Let’s study some of the more pertinent parameters of how we perceive visual objects and infer meaning from it. Let us start with the ‘LINE’. How many properties can you think of that you might use it for?
- width (thickness)
- pressure (ink density, etching depth)
- stroke type (dotted, dashed, smooth)
These are some of the important ones.
Next up, the ‘CIRCLE (or a special form of an ellipse)’:
- Bounding rectangle
And so on and so forth. Try to list out the properties from other basic shapes like a rectangle, square, triangle, etc. These are the primitives that can be used to describe pretty much any shape, the triangle being one of particular use especially in 3D graphics. It was ancient geometry where it was discovered that a sphere can be represented or approximated using triangles as a primitive shape.
Moving on to curves – simple ones like the arc which is a part of a circle and bezier curves and splines are the more common ones in graphics and design.
Another important fundamental concept is the co-ordinate system and there are quite a few of them. Most of them are inter – translated using maths. A co-ordinate system essentially is a way to represent variables, and much of it is done visually even though the computations are represented using matrix maths. The essential ones are the Cartesian coordinate system and the Polar coordinate system. In the first, 2 or 3 mutually orthogonal planes are used as axes, wherein the variables are assigned and their values mapped. You already know it as x-axis and y-axis for 2D graphics; add the third z-axis and you have 3D coordinate system set.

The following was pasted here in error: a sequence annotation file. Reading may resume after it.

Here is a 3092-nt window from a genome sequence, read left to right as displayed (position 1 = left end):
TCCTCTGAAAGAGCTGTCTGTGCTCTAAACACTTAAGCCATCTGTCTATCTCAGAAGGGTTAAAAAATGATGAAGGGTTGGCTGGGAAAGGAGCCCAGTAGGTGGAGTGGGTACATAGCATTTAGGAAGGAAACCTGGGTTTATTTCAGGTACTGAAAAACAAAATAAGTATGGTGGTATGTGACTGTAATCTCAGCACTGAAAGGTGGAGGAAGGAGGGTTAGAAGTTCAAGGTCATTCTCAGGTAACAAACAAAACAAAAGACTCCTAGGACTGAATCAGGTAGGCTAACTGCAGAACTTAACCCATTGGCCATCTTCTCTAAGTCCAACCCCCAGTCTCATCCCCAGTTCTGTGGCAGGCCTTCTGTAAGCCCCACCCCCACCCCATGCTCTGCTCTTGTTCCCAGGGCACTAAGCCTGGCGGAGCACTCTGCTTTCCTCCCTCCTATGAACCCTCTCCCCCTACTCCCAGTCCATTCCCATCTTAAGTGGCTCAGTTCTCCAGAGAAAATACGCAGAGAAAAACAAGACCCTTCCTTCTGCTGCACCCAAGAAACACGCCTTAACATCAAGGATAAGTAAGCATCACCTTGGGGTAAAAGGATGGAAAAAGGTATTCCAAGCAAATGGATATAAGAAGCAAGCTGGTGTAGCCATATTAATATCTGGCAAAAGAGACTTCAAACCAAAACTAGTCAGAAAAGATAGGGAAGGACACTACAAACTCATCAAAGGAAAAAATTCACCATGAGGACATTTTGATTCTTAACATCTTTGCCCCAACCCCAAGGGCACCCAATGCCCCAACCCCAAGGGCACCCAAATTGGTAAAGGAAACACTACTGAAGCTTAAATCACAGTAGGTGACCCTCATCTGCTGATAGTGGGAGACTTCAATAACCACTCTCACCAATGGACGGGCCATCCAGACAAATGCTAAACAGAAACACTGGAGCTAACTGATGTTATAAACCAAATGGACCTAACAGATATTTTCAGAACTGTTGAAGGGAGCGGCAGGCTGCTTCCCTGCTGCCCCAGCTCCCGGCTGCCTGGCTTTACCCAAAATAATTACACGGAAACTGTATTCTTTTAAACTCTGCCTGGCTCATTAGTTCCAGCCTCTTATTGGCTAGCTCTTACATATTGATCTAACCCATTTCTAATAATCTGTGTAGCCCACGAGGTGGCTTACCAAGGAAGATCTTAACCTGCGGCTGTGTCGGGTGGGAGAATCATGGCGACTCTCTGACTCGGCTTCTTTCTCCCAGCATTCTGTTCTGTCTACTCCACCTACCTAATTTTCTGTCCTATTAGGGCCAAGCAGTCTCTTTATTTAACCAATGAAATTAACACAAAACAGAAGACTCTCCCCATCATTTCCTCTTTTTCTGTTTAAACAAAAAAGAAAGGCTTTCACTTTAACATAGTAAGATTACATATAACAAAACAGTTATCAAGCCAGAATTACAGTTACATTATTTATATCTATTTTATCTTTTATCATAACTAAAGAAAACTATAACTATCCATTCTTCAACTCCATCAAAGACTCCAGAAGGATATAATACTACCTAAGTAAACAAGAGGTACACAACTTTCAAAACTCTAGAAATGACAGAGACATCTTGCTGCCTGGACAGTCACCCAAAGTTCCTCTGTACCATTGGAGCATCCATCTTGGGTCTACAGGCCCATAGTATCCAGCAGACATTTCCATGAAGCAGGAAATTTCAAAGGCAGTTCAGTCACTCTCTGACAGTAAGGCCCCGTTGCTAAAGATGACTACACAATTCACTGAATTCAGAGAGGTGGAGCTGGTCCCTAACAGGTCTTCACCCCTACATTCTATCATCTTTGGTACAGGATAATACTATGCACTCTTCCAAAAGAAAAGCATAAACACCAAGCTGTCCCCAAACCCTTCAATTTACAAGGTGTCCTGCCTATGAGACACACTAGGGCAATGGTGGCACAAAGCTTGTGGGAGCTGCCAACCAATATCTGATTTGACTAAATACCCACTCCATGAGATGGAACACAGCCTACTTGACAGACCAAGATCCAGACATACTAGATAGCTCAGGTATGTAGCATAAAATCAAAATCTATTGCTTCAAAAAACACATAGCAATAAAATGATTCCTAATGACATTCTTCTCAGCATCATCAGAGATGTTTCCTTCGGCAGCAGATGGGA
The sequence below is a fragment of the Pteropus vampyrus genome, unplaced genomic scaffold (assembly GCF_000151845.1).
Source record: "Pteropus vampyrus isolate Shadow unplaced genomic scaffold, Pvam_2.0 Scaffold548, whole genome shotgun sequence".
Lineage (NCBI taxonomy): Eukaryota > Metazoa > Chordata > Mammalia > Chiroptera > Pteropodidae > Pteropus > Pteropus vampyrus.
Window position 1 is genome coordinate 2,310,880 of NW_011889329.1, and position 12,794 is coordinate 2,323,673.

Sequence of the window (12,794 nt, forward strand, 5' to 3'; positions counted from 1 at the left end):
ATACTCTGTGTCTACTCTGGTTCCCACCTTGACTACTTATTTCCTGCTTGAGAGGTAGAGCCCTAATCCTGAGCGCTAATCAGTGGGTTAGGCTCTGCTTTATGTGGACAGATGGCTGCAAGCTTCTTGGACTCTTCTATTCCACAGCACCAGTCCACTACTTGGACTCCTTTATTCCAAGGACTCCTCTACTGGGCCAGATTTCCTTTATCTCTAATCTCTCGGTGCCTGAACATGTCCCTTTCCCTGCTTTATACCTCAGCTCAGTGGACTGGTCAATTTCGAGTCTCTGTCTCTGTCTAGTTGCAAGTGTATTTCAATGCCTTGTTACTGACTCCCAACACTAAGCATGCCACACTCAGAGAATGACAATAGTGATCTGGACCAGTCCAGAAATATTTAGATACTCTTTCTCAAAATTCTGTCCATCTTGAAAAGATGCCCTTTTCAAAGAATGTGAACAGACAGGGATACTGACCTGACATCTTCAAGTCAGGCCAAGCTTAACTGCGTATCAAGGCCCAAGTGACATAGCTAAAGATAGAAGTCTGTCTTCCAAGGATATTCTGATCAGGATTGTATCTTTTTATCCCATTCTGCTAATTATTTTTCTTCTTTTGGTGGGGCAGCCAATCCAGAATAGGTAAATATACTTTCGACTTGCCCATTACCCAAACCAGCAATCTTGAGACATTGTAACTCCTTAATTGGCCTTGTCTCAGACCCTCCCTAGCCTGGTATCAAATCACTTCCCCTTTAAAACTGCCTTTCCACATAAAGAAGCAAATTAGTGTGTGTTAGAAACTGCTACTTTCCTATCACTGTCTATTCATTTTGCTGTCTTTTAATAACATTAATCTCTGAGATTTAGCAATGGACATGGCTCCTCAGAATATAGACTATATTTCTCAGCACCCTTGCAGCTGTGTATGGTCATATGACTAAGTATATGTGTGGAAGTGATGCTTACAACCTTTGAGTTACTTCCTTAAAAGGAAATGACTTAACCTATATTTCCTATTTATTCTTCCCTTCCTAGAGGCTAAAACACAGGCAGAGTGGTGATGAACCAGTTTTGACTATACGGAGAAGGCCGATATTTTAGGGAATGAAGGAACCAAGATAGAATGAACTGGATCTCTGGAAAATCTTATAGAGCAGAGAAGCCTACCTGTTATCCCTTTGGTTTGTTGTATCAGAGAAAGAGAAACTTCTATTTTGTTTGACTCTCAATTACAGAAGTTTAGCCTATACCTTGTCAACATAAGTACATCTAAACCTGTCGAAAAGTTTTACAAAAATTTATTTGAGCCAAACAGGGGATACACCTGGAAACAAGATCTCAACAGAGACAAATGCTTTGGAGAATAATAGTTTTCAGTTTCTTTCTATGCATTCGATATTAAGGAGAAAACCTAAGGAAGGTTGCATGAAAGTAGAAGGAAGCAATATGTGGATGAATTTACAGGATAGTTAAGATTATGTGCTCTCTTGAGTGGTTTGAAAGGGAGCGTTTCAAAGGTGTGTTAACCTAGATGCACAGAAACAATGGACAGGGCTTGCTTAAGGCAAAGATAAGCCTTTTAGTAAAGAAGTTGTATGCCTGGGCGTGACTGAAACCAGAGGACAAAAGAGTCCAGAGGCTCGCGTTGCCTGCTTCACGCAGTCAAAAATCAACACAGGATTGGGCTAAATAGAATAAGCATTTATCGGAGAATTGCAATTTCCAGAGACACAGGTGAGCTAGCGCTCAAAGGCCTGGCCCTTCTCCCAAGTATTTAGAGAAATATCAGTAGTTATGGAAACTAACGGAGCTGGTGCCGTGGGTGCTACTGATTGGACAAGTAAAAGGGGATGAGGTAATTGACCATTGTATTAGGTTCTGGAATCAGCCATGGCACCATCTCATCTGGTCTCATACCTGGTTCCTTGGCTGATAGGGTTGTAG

Remember much of this is entirely conceptual and it’s just our way of making sense of what we sense around us. Time being the 4th dimension also being a universal invariant is also included if animation does not seem too esoteric. In theoretical physics, dimensions have to be invented just to keep up the correctness of various equations, so we don’t know it all yet. Even then this compromise does seem useful enough to warrant full use in so many ways. Polar coordinate system is used to plot angular motion and variables in a 360 degree range. It’s a way to work with circular motion. In fact much of game programming uses these two axes mainly. Others are also contextually useful, like the cylindrical co-ordinate system which combines a polar and a Cartesian co-ordinate system.